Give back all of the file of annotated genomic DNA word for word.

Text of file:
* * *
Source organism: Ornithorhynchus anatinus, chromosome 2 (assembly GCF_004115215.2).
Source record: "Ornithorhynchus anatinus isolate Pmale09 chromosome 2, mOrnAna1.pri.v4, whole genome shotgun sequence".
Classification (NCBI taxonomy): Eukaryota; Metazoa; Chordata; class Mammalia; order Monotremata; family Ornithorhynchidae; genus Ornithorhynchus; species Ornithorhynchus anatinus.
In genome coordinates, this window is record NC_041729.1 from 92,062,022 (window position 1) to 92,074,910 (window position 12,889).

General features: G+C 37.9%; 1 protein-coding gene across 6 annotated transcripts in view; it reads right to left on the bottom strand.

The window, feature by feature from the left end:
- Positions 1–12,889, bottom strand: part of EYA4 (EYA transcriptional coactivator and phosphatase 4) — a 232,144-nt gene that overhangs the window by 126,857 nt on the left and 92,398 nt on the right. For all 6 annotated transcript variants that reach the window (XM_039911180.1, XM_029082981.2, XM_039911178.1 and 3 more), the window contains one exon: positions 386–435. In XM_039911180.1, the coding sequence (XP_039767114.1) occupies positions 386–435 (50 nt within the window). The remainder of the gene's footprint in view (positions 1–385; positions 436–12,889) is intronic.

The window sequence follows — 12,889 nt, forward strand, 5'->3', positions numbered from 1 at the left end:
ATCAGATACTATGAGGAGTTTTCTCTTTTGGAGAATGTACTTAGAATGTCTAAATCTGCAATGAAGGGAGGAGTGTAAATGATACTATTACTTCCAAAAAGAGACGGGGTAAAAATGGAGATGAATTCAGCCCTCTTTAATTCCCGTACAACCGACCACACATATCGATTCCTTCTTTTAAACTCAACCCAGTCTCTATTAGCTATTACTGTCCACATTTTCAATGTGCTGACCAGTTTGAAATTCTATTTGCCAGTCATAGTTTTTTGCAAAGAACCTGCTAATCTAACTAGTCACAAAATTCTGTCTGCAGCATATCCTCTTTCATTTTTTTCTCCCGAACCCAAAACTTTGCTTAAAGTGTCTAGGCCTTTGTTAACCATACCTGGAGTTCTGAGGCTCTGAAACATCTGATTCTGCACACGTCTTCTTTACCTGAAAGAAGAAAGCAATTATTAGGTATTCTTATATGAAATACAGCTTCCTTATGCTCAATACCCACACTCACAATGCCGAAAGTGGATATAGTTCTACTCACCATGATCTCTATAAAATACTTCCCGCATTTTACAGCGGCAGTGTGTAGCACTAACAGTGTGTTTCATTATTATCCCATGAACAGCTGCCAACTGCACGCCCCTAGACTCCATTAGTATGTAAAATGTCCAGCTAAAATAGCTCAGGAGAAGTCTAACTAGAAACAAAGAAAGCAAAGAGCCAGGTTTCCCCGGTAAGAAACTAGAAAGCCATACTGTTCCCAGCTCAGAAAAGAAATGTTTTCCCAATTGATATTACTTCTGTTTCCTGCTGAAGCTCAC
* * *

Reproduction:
Source organism: Ornithorhynchus anatinus, chromosome 2 (assembly GCF_004115215.2).
Source record: "Ornithorhynchus anatinus isolate Pmale09 chromosome 2, mOrnAna1.pri.v4, whole genome shotgun sequence".
Classification (NCBI taxonomy): Eukaryota; Metazoa; Chordata; class Mammalia; order Monotremata; family Ornithorhynchidae; genus Ornithorhynchus; species Ornithorhynchus anatinus.
In genome coordinates, this window is record NC_041729.1 from 92,062,022 (window position 1) to 92,074,910 (window position 12,889).

General features: G+C 37.9%; 1 protein-coding gene across 6 annotated transcripts in view; it reads right to left on the bottom strand.

The window, feature by feature from the left end:
- Positions 1–12,889, bottom strand: part of EYA4 (EYA transcriptional coactivator and phosphatase 4) — a 232,144-nt gene that overhangs the window by 126,857 nt on the left and 92,398 nt on the right. For all 6 annotated transcript variants that reach the window (XM_039911180.1, XM_029082981.2, XM_039911178.1 and 3 more), the window contains one exon: positions 386–435. In XM_039911180.1, the coding sequence (XP_039767114.1) occupies positions 386–435 (50 nt within the window). The remainder of the gene's footprint in view (positions 1–385; positions 436–12,889) is intronic.

The window sequence follows — 12,889 nt, forward strand, 5'->3', positions numbered from 1 at the left end:
ATCAGATACTATGAGGAGTTTTCTCTTTTGGAGAATGTACTTAGAATGTCTAAATCTGCAATGAAGGGAGGAGTGTAAATGATACTATTACTTCCAAAAAGAGACGGGGTAAAAATGGAGATGAATTCAGCCCTCTTTAATTCCCGTACAACCGACCACACATATCGATTCCTTCTTTTAAACTCAACCCAGTCTCTATTAGCTATTACTGTCCACATTTTCAATGTGCTGACCAGTTTGAAATTCTATTTGCCAGTCATAGTTTTTTGCAAAGAACCTGCTAATCTAACTAGTCACAAAATTCTGTCTGCAGCATATCCTCTTTCATTTTTTTCTCCCGAACCCAAAACTTTGCTTAAAGTGTCTAGGCCTTTGTTAACCATACCTGGAGTTCTGAGGCTCTGAAACATCTGATTCTGCACACGTCTTCTTTACCTGAAAGAAGAAAGCAATTATTAGGTATTCTTATATGAAATACAGCTTCCTTATGCTCAATACCCACACTCACAATGCCGAAAGTGGATATAGTTCTACTCACCATGATCTCTATAAAATACTTCCCGCATTTTACAGCGGCAGTGTGTAGCACTAACAGTGTGTTTCATTATTATCCCATGAACAGCTGCCAACTGCACGCCCCTAGACTCCATTAGTATGTAAAATGTCCAGCTAAAATAGCTCAGGAGAAGTCTAACTAGAAACAAAGAAAGCAAAGAGCCAGGTTTCCCCGGTAAGAAACTAGAAAGCCATACTGTTCCCAGCTCAGAAAAGAAATGTTTTCCCAATTGATATTACTTCTGTTTCCTGCTGAAGCTCAC